This Biotech Company Is Offering Kickbacks To Scientists

Cyagen, a biotech that sells animal models and other lab materials, is offering scientists financial rewards for citing the company in research papers. The better the journal, the bigger the offer.

Most companies keep their kickbacks on the down-low, but Silicon Valley biotech Cyagen has it right up front on its website.

"Cite us in your publication and earn $100 or more based on your journal's impact factor!" reads the company's website, which offers a form to fill out for scientists to get their rewards.

The payments come in the form of vouchers that are redeemable for products or services at Cyagen, which sells animal models and other lab materials. The size of the reward is $100 multiplied by the journal's impact factor, one measure of the popularity of the journal. Top-tier journals have impact factors ranging from about 30 to 55, meaning these rewards could add up to several thousands of dollars.

The company claims that this financial incentive is not a kickback.

"There was a lot of misinformation, thinking that it's some sort of a kickback or personal incentive, when really it's a store credit for future purchases," Austin Jelcick, a product manager for Cyagen, told BuzzFeed News.

"We didn't feel there was a conflict of interest, because we're essentially rewarding researchers for doing something they're already ethically required to do," Jelcick said.

But scientific experts told BuzzFeed News that these vouchers raise troubling ethical questions.

"Purchasing citations in this way may be a clever marketing ploy, but this is not appropriate in scientific literature," Angela Cochran, president of the Council of Science Editors, told BuzzFeed News by email.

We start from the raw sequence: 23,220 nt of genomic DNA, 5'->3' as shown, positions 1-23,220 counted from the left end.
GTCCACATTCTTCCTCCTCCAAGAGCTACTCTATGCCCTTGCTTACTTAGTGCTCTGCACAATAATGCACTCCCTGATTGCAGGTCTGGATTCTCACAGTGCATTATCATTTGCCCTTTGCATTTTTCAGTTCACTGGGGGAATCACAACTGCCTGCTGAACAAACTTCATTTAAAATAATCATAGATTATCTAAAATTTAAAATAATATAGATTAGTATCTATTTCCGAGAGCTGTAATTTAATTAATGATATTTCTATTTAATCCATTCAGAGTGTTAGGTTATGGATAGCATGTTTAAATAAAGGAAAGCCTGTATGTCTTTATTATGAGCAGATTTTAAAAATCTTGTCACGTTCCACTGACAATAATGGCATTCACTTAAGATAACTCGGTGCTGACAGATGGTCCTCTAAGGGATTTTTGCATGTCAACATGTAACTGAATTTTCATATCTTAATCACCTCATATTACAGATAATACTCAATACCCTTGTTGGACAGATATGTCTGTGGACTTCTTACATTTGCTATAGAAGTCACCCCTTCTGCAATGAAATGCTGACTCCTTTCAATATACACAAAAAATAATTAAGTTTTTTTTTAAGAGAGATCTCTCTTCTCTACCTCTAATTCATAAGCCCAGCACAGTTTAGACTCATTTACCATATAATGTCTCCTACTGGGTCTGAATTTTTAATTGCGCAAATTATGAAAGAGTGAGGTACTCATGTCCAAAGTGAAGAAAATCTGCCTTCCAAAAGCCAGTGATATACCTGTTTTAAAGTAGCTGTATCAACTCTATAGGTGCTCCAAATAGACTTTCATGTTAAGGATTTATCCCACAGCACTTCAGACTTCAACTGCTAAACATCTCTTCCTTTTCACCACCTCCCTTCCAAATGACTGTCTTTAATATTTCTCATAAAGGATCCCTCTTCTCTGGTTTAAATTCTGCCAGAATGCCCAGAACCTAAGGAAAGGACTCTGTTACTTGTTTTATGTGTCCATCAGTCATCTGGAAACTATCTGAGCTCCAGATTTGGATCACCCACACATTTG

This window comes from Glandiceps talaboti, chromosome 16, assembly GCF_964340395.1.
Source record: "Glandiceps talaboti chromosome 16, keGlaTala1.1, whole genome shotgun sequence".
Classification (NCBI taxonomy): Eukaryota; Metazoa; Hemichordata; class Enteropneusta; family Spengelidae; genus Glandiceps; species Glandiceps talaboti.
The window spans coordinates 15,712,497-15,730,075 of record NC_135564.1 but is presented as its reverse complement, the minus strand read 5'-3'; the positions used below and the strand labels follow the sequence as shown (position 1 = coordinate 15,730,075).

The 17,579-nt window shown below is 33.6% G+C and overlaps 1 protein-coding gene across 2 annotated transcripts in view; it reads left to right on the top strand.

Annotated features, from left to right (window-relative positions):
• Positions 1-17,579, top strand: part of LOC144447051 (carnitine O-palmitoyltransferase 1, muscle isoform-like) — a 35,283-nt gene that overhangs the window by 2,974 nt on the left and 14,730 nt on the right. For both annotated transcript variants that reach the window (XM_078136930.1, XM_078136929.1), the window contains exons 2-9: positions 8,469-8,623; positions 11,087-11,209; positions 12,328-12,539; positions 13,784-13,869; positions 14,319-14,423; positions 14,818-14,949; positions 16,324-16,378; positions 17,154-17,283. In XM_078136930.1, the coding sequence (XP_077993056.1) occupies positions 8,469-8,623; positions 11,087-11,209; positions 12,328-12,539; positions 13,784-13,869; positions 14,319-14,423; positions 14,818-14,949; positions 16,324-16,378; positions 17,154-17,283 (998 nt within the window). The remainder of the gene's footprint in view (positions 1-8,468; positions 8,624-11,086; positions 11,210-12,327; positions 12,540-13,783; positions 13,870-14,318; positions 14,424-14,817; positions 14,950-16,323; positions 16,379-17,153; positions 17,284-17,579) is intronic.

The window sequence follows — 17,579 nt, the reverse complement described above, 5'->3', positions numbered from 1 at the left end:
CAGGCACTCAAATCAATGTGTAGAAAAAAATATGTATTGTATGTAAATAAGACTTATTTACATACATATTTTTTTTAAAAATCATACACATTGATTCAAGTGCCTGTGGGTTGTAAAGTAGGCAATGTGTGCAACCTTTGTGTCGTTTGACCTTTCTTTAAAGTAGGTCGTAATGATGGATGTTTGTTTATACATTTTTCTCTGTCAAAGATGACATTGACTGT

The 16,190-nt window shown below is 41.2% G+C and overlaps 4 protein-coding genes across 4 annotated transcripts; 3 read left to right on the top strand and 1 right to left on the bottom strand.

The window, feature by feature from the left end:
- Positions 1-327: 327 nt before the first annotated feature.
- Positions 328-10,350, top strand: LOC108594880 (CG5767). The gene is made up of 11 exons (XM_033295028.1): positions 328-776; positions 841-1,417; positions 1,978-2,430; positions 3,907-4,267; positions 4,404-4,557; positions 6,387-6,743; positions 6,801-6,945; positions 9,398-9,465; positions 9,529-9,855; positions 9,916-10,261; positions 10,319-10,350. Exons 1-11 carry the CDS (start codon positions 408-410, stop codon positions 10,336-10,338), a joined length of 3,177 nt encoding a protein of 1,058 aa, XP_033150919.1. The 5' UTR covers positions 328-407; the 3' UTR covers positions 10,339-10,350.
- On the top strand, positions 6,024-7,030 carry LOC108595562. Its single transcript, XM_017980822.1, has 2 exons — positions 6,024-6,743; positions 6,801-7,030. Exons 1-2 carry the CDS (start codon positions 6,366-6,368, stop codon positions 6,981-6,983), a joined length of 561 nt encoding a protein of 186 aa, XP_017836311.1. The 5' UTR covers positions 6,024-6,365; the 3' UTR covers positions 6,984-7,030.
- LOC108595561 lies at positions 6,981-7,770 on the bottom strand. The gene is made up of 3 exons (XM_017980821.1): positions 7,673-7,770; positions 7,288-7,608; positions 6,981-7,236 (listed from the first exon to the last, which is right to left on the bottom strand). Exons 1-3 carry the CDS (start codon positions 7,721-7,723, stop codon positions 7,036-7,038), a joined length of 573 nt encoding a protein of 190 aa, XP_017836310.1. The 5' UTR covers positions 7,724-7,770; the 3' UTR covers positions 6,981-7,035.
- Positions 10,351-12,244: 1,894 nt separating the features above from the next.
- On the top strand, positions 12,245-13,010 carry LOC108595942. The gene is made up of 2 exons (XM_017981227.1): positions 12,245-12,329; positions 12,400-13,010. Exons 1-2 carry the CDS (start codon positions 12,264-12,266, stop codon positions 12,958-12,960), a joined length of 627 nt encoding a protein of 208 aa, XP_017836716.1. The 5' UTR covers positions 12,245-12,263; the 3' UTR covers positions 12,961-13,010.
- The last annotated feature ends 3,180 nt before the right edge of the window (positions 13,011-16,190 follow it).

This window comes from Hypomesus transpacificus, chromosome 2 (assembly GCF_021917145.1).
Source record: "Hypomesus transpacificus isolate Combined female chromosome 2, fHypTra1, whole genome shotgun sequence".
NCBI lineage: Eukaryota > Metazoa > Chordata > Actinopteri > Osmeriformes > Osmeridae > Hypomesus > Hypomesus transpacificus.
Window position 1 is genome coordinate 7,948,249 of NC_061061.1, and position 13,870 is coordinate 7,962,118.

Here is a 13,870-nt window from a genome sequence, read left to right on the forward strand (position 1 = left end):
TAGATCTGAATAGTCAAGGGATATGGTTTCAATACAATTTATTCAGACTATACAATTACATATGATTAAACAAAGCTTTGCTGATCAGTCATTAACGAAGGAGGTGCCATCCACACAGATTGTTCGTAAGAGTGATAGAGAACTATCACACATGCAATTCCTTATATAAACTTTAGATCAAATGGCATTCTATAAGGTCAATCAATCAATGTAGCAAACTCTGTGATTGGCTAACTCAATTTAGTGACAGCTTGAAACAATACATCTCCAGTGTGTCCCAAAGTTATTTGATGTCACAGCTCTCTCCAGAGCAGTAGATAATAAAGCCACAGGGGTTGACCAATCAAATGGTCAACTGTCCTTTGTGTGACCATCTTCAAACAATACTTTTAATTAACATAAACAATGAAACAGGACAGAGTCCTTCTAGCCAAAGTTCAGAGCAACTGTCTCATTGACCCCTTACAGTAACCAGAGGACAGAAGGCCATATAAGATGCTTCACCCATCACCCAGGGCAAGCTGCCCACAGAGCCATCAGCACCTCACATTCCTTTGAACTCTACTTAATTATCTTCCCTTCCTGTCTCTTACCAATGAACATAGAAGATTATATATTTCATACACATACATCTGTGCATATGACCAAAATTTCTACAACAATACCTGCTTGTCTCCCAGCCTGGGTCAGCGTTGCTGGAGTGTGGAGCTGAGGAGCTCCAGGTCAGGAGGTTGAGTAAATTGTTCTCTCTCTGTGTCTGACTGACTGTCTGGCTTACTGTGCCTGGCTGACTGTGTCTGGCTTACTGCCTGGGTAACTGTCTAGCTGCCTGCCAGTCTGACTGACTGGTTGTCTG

"Authors who accept money and support after publication have skirted conflict of interest requirements by not disclosing these payments," she added, citing her organization's white paper on publication ethics.

Cyagen's promotion, revealed Friday by scientist Ben Goldacre, has been live since July. But it hopped onto the radar when the company sent out this email to a number of scientists:

Targeting journals with a high impact factor may have backfired for the company, as this promotion has earned them extra scrutiny from at least one major publisher: Science, which has an impact factor of about 31.5.

Payment for product mentions is not "constructive to advancing science," Marcia McNutt, editor in chief of the Science family of journals, told BuzzFeed News via email.

"We will be extra vigilant for any product mentions in articles that are gratuitous and/or that go beyond what Science considers good practice for materials and methods transparency," McNutt added.

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